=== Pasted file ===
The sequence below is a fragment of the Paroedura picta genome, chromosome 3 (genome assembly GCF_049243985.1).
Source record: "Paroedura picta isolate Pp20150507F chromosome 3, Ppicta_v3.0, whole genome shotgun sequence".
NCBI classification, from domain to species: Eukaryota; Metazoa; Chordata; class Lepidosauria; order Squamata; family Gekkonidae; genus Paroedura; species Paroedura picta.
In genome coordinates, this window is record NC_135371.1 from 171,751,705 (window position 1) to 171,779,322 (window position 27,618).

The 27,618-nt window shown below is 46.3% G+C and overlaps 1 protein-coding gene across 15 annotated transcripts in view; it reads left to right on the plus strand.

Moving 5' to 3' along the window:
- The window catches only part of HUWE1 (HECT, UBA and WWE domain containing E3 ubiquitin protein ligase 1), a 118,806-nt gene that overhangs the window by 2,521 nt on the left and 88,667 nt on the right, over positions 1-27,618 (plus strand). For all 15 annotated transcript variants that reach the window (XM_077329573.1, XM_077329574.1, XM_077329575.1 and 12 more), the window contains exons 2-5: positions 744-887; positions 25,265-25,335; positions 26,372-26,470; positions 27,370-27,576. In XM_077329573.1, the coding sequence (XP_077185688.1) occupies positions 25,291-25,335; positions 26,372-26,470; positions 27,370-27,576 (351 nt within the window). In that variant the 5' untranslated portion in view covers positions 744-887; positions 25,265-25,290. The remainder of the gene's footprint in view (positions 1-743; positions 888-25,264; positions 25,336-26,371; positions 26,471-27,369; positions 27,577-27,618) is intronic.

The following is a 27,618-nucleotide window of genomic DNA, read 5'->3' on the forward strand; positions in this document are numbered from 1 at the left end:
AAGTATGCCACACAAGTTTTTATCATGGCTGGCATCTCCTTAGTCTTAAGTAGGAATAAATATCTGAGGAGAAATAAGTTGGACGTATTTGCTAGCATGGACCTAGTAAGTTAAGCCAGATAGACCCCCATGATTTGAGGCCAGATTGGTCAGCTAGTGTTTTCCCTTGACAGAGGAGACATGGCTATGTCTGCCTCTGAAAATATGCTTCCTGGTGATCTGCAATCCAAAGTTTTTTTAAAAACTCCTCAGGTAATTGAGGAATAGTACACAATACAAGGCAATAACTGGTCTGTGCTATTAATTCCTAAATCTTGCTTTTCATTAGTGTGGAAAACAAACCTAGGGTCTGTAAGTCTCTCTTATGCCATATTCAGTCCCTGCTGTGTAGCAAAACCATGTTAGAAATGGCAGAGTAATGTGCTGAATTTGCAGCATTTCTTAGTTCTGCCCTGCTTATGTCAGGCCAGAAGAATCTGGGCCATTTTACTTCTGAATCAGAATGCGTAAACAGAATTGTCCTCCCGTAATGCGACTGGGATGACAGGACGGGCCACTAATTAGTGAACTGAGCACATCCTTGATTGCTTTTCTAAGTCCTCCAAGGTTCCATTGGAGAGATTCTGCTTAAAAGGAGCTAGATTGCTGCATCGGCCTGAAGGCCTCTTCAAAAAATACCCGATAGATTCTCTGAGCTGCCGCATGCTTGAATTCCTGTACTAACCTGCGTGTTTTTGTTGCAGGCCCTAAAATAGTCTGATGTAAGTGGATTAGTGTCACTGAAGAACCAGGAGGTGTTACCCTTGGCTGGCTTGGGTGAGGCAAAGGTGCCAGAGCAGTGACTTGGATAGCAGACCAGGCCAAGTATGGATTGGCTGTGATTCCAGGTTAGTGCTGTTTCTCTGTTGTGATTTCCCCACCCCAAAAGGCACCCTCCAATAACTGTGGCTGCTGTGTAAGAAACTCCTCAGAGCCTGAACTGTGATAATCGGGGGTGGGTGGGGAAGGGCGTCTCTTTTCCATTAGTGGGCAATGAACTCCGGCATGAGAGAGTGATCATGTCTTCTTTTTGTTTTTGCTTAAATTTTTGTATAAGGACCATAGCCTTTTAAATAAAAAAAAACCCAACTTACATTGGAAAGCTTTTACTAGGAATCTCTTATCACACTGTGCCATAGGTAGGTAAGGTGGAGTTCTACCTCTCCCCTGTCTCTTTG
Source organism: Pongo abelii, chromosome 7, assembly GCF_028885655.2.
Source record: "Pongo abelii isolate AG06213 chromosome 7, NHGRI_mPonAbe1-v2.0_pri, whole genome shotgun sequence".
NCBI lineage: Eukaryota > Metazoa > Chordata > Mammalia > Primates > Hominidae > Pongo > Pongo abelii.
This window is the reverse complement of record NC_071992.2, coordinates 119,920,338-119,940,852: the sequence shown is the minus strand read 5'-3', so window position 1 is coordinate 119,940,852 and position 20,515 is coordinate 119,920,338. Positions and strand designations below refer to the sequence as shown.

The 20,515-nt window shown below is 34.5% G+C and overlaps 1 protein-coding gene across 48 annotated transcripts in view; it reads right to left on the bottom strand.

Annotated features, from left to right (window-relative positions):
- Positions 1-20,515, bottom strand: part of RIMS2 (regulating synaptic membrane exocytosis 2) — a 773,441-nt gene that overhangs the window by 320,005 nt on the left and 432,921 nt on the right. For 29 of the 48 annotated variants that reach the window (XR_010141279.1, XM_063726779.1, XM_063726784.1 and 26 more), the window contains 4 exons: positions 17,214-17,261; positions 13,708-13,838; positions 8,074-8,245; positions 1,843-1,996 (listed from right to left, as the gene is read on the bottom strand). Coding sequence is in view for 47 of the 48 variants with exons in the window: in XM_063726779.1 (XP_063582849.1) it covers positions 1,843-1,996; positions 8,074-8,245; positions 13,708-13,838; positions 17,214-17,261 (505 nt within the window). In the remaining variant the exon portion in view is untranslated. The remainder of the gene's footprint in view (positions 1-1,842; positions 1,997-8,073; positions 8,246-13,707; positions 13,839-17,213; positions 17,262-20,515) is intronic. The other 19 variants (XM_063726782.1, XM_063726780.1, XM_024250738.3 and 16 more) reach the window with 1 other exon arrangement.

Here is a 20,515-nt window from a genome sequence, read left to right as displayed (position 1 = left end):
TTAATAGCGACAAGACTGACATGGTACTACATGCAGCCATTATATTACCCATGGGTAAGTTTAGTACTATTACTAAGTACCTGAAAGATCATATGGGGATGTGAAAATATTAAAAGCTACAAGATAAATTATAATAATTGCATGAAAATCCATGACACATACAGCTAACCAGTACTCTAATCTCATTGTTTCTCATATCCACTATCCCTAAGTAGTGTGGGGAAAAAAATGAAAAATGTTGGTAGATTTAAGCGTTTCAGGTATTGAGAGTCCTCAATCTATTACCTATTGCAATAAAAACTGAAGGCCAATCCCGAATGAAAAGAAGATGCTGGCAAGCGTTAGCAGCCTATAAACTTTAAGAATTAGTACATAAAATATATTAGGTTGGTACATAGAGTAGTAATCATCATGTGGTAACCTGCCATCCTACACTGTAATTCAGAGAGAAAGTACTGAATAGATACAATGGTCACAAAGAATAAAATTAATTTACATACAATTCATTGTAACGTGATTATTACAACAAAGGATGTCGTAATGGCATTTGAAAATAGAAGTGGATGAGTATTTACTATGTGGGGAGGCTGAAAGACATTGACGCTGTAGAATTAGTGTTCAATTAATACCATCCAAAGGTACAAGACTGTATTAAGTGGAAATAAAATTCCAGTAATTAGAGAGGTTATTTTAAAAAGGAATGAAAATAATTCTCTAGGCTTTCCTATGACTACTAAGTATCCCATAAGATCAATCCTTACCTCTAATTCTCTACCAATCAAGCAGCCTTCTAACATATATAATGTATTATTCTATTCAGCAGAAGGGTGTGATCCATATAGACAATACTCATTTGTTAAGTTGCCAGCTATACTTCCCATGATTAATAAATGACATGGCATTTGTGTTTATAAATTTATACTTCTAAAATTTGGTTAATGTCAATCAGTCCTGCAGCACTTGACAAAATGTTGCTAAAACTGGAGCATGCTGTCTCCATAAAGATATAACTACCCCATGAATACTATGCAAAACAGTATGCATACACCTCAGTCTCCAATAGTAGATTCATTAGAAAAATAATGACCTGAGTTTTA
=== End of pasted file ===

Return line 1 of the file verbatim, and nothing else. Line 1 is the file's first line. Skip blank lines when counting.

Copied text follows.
The sequence below is a fragment of the Paroedura picta genome, chromosome 3 (genome assembly GCF_049243985.1).